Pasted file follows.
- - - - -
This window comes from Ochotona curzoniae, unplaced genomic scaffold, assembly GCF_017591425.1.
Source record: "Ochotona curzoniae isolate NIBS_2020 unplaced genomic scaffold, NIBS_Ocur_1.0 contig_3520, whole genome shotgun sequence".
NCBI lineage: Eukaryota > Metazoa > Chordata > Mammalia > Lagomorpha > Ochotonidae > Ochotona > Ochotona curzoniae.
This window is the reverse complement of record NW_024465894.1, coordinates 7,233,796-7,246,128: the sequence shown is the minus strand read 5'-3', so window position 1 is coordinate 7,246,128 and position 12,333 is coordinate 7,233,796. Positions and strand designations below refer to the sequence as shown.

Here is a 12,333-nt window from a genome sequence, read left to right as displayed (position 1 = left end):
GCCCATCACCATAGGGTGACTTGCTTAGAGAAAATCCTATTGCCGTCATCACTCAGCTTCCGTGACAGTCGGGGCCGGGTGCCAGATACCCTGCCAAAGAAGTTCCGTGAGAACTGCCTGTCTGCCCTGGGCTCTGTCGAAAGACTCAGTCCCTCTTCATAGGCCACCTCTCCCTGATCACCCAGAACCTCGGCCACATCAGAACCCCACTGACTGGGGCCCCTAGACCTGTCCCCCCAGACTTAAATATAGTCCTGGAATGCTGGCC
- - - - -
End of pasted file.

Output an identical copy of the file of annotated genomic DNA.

This window comes from Ochotona curzoniae, unplaced genomic scaffold, assembly GCF_017591425.1.
Source record: "Ochotona curzoniae isolate NIBS_2020 unplaced genomic scaffold, NIBS_Ocur_1.0 contig_3520, whole genome shotgun sequence".
NCBI lineage: Eukaryota > Metazoa > Chordata > Mammalia > Lagomorpha > Ochotonidae > Ochotona > Ochotona curzoniae.
This window is the reverse complement of record NW_024465894.1, coordinates 7,233,796-7,246,128: the sequence shown is the minus strand read 5'-3', so window position 1 is coordinate 7,246,128 and position 12,333 is coordinate 7,233,796. Positions and strand designations below refer to the sequence as shown.

Here is a 12,333-nt window from a genome sequence, read left to right as displayed (position 1 = left end):
GCCCATCACCATAGGGTGACTTGCTTAGAGAAAATCCTATTGCCGTCATCACTCAGCTTCCGTGACAGTCGGGGCCGGGTGCCAGATACCCTGCCAAAGAAGTTCCGTGAGAACTGCCTGTCTGCCCTGGGCTCTGTCGAAAGACTCAGTCCCTCTTCATAGGCCACCTCTCCCTGATCACCCAGAACCTCGGCCACATCAGAACCCCACTGACTGGGGCCCCTAGACCTGTCCCCCCAGACTTAAATATAGTCCTGGAATGCTGGCC